Navigating situations regarding criminal charges for drugs and Miranda warnings can be tricky. In the heat of the moment, a detainee might focus more on not screwing up. Also, they might not realize the warnings are part of constitutional law. This article will provide information to help you understand the Miranda warnings in relation to criminal charges.
What are Miranda Warnings?
Miranda warnings refer to rights that police officers must provide to someone who is arrested or detained. These warnings are constitutionally mandated. The warnings typically include the following statements:
- You have the right to remain silent.
- Anything you say can and will be used against you in a court of law.
- You have the right to talk to a lawyer and have them present with you during questioning.
- If you cannot afford a lawyer, one will be appointed for you.
After reading these rights, the officer will ask the defendant if they understand each of the rights and wish to proceed.
Why Do These Warnings Exist with Criminal Charges for Drugs?
The warnings come from the Fifth and Sixth Amendments to the Constitution. “The right to remain silent” is from the Fifth Amendment and deals with self-incrimination. The Sixth Amendment is about someone’s right to seek counsel. Because of this, the warnings include a statement that the defendant has the right to obtain a lawyer. The lawyer can also be present during questioning.
Criminal Charges for Drugs – When Would the Warnings Matter?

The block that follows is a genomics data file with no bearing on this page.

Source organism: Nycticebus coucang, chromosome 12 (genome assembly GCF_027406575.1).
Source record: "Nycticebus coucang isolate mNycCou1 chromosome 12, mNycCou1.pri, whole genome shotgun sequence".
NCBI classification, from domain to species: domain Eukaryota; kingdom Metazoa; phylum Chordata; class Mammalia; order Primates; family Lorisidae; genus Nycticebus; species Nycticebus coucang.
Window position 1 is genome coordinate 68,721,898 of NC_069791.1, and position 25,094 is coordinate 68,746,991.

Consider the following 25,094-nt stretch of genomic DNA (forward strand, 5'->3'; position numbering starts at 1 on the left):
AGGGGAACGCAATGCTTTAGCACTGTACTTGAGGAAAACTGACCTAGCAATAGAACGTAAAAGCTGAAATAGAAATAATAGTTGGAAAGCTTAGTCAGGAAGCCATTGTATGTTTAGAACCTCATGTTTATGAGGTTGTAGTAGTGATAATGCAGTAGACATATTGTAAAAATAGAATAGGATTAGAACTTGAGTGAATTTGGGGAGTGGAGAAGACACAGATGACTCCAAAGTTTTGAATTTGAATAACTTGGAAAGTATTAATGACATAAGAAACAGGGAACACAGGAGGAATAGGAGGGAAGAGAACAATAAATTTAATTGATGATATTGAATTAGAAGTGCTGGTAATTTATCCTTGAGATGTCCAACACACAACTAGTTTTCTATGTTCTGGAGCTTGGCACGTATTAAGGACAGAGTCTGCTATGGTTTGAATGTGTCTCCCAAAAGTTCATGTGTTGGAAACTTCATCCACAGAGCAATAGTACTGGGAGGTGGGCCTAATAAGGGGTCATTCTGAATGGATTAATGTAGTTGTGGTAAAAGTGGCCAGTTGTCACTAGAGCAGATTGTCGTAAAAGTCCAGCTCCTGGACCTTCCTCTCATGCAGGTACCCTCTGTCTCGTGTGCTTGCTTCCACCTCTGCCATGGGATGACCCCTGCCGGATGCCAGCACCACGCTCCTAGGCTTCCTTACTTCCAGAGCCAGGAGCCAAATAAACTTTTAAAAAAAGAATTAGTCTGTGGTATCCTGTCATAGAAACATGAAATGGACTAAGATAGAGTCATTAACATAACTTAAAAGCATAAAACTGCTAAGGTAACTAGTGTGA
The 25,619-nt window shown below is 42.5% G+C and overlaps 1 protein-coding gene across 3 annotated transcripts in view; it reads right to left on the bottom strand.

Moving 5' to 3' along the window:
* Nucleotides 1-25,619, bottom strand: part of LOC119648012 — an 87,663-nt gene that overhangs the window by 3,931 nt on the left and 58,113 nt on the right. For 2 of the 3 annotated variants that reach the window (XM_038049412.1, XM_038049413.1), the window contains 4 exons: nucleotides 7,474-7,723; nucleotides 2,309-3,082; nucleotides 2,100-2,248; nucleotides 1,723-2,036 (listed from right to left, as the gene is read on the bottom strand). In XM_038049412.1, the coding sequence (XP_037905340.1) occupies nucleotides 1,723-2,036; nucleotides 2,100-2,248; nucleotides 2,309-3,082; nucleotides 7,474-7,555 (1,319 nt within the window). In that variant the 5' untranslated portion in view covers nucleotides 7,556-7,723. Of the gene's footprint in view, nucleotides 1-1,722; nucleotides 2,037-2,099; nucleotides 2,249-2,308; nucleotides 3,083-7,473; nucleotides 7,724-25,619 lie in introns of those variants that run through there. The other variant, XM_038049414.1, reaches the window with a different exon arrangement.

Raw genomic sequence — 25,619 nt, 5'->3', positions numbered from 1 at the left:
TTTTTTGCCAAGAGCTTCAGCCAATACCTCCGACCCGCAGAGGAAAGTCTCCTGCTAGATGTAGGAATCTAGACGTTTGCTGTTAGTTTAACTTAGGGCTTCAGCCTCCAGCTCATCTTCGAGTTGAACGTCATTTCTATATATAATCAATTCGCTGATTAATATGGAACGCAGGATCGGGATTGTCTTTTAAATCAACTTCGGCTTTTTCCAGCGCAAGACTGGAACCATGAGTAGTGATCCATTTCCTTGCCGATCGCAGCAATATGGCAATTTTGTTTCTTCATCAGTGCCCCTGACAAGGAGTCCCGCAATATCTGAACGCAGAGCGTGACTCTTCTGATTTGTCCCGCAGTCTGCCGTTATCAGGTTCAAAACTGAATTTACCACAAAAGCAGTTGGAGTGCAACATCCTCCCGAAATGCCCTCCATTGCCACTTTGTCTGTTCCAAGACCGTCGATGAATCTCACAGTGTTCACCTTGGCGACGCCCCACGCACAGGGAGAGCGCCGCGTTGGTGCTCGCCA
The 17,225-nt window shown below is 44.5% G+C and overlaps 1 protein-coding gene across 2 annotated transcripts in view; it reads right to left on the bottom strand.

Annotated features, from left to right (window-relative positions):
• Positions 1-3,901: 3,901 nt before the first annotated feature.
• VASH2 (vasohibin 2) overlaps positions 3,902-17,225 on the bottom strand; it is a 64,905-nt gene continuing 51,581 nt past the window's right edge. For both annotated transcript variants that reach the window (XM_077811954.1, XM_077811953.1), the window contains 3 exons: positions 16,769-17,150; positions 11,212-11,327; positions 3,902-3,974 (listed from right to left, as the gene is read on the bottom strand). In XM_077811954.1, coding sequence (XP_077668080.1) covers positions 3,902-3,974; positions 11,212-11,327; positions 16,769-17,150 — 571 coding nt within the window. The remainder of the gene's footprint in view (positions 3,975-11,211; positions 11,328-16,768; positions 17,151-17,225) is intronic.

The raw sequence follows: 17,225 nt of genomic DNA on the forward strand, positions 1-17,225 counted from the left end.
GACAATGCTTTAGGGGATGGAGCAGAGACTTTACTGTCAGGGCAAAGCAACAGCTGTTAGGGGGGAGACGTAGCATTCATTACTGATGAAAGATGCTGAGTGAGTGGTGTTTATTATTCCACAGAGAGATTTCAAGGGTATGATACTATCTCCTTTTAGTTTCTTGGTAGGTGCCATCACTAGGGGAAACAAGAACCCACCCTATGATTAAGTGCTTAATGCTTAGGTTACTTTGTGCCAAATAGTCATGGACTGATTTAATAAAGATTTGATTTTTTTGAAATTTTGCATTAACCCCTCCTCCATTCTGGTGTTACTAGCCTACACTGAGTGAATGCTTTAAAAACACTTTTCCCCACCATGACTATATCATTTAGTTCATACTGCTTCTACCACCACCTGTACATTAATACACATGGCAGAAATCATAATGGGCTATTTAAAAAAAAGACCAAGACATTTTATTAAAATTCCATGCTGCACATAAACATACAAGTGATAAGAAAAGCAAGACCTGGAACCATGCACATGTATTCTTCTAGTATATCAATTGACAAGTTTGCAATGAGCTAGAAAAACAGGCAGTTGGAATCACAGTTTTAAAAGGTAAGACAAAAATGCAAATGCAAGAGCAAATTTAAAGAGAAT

Let’s say that you are pulled over by a police officer for speeding, and they believe you are in possession of drugs. If you are waiting silently outside while the officer searches your car, the Miranda warnings do not necessarily apply. However, as soon as the officer starts asking questions such as “do you have drugs in your car” or “have you purchased marijuana or another drug recently,” your answers can lead to your conviction. The officer should read the Miranda warnings before asking questions. That way, you know you can remain silent if you wish. If the officer does not read the warnings, then your answers may be excluded during any later trial.
The Exclusionary Rule
The Miranda Warnings are important when it comes to criminal charges for drugs. Failure to administer the rights means the statements from defendants can be ruled inadmissible. This is relevant during the trial and can result in the prosecution or defense not being able to use evidence gathered in violation of the United States Constitution. However, it will not lead to dismissal of your case.
We know that criminal charges for drugs can be scary and confusing. If you received a drug charge, Stephen Bowling and Associates might be able to help you. We can also help you dissect the situation to determine whether the officer read your Miranda warnings. Contact us today to schedule an appointment online or by calling 512-599-9000.